A group of nongovernmental organizations have called on the World Bank and other major lenders to take responsibility for what they call wide-ranging harm resulting from the banks’ investment in Laos’s controversial Nam Theun 2 dam project.
Supported by the World Bank, the Asian Development Bank (ADB), and the European Investment Bank (EIB), Nam Theun 2 “has failed to bring intended development benefits, and instead has unleashed a range of negative impacts on the affected populations in central Laos,” the NGOs said in an April 1 press release.
These banks must now “publicly acknowledge the millions of dollars of [their] failed investment” in the project, said the statement, issued jointly by International Rivers, Mekong Watch, CEE Bankwatch, Both ENDS, Focus on the Global South, and NGO Forum on the ADB.
In March 2005, the World Bank approved the provision of U.S. $153 million for the development of Nam Theun 2, while in April that year the ADB offered $90 million to Laos and the Nam Theun 2 Power Company, a consortium of French, Italian, and Thai companies joined by the Lao government.
The EIB later also pledged millions of dollars in support of the project.
Problems cited in the NGOs' April 1 statement include a lack of sustainable employment and the poor quality of land allotments for families displaced by the project, the flooding of rice fields and riverbank gardens used for cultivation of food, and a “dramatic drop in wild fish catches.”
Livelihood restoration commitments for communities downstream of Nam Theun 2, which began operations in 2010, have also not been fully met, the group said.
'We remain confident'
Reached by RFA for comment, a World Bank spokesperson defended the bank’s involvement in the project, which he said would help Laos deliver “sustained poverty reduction and development benefits” to its people.
“We remain confident that the livelihoods of project-affected households and communities will be restored, and that the project will deliver considerable poverty reduction and development benefits to Laos over the long-term.”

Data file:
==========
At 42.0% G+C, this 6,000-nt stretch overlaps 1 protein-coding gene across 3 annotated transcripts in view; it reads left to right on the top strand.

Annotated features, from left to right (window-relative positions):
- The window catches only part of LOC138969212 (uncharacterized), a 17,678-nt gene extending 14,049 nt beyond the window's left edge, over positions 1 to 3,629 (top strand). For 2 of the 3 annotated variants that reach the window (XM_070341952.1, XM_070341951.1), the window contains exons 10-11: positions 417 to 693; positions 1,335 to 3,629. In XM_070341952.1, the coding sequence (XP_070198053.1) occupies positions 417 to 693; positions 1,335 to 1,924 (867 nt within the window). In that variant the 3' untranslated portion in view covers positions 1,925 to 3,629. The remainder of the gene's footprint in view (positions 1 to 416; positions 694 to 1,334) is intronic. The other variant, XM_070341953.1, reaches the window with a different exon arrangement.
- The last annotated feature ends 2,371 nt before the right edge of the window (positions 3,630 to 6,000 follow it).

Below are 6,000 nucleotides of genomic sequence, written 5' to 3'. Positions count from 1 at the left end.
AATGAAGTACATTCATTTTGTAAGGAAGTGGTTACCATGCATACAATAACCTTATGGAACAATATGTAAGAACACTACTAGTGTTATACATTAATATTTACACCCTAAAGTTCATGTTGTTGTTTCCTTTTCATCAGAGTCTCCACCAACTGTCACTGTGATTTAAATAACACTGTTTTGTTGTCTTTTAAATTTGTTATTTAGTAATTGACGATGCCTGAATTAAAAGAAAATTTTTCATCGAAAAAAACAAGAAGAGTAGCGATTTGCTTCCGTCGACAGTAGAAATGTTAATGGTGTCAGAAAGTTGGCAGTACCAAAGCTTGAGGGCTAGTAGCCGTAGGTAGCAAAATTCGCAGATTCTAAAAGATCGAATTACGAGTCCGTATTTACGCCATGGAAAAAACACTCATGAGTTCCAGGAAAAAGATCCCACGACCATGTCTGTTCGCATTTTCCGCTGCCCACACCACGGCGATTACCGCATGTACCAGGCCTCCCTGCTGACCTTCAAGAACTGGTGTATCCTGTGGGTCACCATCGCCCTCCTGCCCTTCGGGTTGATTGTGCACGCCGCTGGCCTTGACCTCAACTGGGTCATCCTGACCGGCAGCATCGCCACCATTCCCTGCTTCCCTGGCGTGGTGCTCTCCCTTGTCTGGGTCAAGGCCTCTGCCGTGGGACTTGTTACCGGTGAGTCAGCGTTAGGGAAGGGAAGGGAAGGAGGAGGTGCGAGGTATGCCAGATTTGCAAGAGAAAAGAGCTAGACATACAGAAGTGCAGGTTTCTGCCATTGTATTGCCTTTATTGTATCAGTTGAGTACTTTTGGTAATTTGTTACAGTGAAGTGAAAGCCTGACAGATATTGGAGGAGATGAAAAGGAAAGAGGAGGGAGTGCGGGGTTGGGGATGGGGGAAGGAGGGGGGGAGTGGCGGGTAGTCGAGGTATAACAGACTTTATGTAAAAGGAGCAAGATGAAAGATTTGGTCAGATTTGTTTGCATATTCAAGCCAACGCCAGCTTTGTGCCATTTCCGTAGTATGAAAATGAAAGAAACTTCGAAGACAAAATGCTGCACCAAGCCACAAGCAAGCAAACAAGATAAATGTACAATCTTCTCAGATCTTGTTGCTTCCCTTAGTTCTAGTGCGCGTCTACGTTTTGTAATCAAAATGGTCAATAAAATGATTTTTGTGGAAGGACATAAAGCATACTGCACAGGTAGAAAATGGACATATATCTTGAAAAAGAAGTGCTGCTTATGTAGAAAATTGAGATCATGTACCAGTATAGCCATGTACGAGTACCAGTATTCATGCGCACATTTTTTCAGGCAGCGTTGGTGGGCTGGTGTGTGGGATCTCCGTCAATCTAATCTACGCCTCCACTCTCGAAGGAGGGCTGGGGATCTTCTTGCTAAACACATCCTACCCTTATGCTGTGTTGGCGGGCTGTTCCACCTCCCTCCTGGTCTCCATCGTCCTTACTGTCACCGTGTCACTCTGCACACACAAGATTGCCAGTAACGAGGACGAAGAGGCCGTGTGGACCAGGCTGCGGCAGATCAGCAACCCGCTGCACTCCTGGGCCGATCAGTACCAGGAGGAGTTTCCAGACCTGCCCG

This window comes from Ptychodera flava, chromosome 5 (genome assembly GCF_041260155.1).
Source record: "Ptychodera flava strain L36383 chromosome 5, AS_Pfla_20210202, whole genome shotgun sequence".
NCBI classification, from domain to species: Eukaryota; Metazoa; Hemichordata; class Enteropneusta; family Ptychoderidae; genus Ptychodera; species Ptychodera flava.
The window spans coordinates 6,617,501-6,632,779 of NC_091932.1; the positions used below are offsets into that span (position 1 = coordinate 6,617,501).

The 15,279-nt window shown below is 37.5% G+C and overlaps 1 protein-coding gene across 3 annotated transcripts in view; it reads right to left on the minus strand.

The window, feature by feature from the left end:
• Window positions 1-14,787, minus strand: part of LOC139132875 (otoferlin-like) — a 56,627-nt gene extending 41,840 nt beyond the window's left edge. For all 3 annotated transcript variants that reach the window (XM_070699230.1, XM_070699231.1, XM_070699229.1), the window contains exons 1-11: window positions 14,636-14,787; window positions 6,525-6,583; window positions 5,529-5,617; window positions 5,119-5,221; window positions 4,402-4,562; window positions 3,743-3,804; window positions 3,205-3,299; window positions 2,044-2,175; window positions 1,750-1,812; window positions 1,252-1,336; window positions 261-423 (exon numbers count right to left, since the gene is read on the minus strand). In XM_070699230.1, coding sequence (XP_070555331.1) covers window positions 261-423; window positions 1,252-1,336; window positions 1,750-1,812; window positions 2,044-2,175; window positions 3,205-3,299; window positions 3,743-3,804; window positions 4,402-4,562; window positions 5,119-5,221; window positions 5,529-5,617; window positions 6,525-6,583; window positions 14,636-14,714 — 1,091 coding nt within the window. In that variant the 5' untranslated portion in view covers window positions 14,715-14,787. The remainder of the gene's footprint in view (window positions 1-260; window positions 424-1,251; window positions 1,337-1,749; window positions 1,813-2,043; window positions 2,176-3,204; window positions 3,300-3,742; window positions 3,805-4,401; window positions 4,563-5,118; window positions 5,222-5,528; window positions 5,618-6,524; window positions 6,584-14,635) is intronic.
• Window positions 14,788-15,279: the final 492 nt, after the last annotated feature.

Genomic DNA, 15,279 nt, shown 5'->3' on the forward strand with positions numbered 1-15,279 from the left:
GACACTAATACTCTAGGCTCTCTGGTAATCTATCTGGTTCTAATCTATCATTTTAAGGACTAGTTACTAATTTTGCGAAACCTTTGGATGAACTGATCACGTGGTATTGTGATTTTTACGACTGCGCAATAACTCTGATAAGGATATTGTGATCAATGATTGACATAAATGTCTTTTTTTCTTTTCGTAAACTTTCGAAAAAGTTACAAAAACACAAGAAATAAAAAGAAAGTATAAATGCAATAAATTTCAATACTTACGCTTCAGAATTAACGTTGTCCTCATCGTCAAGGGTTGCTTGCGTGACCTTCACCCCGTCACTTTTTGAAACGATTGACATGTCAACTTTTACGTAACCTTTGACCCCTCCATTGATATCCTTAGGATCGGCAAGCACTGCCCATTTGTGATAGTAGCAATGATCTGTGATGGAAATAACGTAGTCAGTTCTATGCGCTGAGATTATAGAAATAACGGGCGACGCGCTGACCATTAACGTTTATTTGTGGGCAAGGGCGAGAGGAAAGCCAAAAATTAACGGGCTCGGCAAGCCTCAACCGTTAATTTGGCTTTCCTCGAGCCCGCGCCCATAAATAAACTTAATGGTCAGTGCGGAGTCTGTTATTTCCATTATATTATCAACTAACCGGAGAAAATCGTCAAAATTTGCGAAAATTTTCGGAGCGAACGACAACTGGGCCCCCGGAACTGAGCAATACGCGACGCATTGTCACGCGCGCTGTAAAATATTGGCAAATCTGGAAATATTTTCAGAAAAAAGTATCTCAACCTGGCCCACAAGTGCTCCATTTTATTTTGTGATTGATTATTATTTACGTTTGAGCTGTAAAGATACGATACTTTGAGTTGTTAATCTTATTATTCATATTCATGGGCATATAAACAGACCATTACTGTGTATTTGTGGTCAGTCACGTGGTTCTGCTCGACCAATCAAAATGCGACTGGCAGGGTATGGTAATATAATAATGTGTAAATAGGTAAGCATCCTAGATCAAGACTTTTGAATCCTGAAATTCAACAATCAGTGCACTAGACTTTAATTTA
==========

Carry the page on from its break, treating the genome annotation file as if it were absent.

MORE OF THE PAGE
“Already under the project, more than 1,300 new homes with electricity and toilets, 330 water pumps, 32 schools, two health centers and 120 kilometers (75 miles) of access roads have been built for the 6,300 people resettled by the dam,” the World Bank said.
“For thousands more living below the dam, the project [has] provided training to develop new skills such as aqua farming of fish and aquatic plants to help residents earn a living.”
The Nam Theun 2 Dam, built on a tributary of the Mekong River, has been producing electricity for sale to Thailand and into the Laos grid since March 2010, following the resettlement of 6,300 people living in the assigned reservoir area on Laos’s Nakai Plateau.
Since all land in Laos is owned by the state, residents can be forced off their land with little or no compensation as they are pushed out to make room for development projects.
Other dams planned on Laos’s Mekong River mainstream and its tributaries have also been dogged by controversy, with lending banks’ investments in the country’s hydropower sector “[causing] local communities to suffer,” Mekong Watch senior advisor Toshiyuki Doi said.
“Rather than helping to achieve poverty alleviation, communities impacted from large scale dams in the Mekong Region have experienced a severe loss of access to natural resources, land-grabbing, impoverishment and dislocation due to forced resettlement.”
“The World Bank, ADB and EIB remain completely unaccountable for their actions,” added Shalmali Guttal, of Focus on the Global South.
“They must publicly acknowledge their complicity in the destruction caused by Nam Theun 2, and take legal, financial and moral responsibility for the damages to people’s lives and the environment.”